A hunt to rope more investors

The growth in retail investors sharpened in 2020 as millions of people found themselves locked up in their homes with their computers for company and returns on their bank deposits plummeting with the general slowdown. As a result, new investors became active on the stock exchange even at the peak of COVID, when stock indexes were declining. That was a rare case when people en masse acted smartly and joined a falling market.

Vladimir Pestnya / RIAN
Vladimir Pestnya / RIAN

“It is important to note that, contrary to professional participants’ expectations, despite the declining markets in the spring of 2020, retail investors were in no hurry to sell their positions and move into cash,” the trustee of IFC Solid, Yevgeny Marishin, shared with some surprise. “On the contrary, the new money inflow to the exchange only shrank by a fraction. This means people continued buying after the crash almost as before. This situation is new even to many experienced players. The second half of 2020 secured profitability two to three times higher than the average annual growth since at least 2017.”

This year, according to analysts, the inflow of funds from new Russian investors will fully compensate for the outflow of foreign capital from the toxic Russian market.

In addition to falling interest rates, other objective factors pushing people to move into stocks include tax incentives and a generally improved financial literacy, including through government policies.

As a result, according to Deputy Governor of the Central Bank Sergei Shvetsov, 4 million new investors entered the stock market in 2020. According to the Moscow Exchange reports, the number of individuals opening brokerage accounts more than doubled between March 2020 and March 2021, from 4.6 mio to 11 mio. Even though not all of those new account holders made a lot of transactions, the number of active market participants also tripled over the year, from 0.6 to 1.8 mio. In March 2021 alone, individuals invested a total of about RUB 74 bln on the Moscow Exchange (RUB 58 bln of that in bonds). The number of Individual Investment Accounts in Russia in March exceeded 3.8 mio; the number of users of Tinkoff Investments app almost doubled and exceeded 2 mio in 2020.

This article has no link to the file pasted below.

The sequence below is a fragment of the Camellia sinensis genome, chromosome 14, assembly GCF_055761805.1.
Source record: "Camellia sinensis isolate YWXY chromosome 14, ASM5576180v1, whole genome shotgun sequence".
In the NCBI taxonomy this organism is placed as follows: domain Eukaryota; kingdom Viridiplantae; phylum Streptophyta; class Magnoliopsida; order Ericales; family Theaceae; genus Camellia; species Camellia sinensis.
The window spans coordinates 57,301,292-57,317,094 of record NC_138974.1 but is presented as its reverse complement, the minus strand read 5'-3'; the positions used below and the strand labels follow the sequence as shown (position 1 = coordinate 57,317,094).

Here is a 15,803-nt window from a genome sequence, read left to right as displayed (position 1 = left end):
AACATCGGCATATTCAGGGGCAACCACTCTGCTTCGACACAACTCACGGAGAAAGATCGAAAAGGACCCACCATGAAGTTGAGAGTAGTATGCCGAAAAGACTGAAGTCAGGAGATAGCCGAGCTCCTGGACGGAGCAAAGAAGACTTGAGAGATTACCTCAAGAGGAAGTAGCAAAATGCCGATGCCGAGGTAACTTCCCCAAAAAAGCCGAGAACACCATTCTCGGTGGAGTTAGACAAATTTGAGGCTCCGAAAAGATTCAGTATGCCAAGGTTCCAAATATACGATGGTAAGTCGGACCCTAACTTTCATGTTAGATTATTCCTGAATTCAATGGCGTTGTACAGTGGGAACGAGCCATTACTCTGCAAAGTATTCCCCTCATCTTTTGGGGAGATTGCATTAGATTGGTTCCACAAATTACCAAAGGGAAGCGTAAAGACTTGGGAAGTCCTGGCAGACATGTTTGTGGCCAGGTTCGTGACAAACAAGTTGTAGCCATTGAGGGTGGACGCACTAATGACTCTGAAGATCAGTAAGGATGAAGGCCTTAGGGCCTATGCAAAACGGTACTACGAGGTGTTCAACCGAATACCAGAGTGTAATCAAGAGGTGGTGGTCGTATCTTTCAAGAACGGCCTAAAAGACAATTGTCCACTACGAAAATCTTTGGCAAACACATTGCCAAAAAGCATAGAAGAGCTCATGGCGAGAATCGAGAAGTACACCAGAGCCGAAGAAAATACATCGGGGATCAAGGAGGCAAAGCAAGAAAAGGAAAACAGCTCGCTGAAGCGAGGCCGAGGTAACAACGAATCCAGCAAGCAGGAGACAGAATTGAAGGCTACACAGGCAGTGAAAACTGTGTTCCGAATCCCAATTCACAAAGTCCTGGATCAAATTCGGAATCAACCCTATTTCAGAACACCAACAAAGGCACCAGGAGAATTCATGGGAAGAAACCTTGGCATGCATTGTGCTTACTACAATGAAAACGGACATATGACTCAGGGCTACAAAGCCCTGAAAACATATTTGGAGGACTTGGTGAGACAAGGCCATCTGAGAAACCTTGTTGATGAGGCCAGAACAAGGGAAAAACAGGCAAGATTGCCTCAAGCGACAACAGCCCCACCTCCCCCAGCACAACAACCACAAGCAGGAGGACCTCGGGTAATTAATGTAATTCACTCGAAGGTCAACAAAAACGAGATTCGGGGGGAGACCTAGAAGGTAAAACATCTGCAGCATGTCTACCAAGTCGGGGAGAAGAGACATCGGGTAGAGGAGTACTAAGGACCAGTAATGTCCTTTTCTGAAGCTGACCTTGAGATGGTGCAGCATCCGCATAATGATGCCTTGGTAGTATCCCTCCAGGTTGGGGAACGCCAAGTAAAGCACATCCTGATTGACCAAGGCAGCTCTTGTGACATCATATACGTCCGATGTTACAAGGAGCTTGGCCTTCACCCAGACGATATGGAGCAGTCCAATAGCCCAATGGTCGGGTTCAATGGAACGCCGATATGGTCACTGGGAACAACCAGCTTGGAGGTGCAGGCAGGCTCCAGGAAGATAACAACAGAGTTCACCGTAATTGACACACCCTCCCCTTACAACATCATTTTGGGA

Such rapid growth rates prompted Deputy Governor of the Bank of Russia Vladimir Chistyukhin to offer a radical forecast:

“We have an economically active population of 74 mio people. I think at least as many brokerage accounts can be opened.”

Wolves and sheep

Hundreds of thousands and – ultimately – millions of Russians are flooding into the financial markets trying to find lucrative investment options – an ideal situation for fraudsters who have been refining their social engineering skills by fooling pensioners and bank clients for the past few years with impunity.

Beginners and inexperienced investors are sufficiently protected from risks in the official financial market by a system of categorizing investors proposed by the Central Bank, which does not allow beginners to purchase too many securities or making risky investments. However, only bona fide financial intermediaries respect the rules for working with investors of different skill levels; fraudsters most certainly don’t.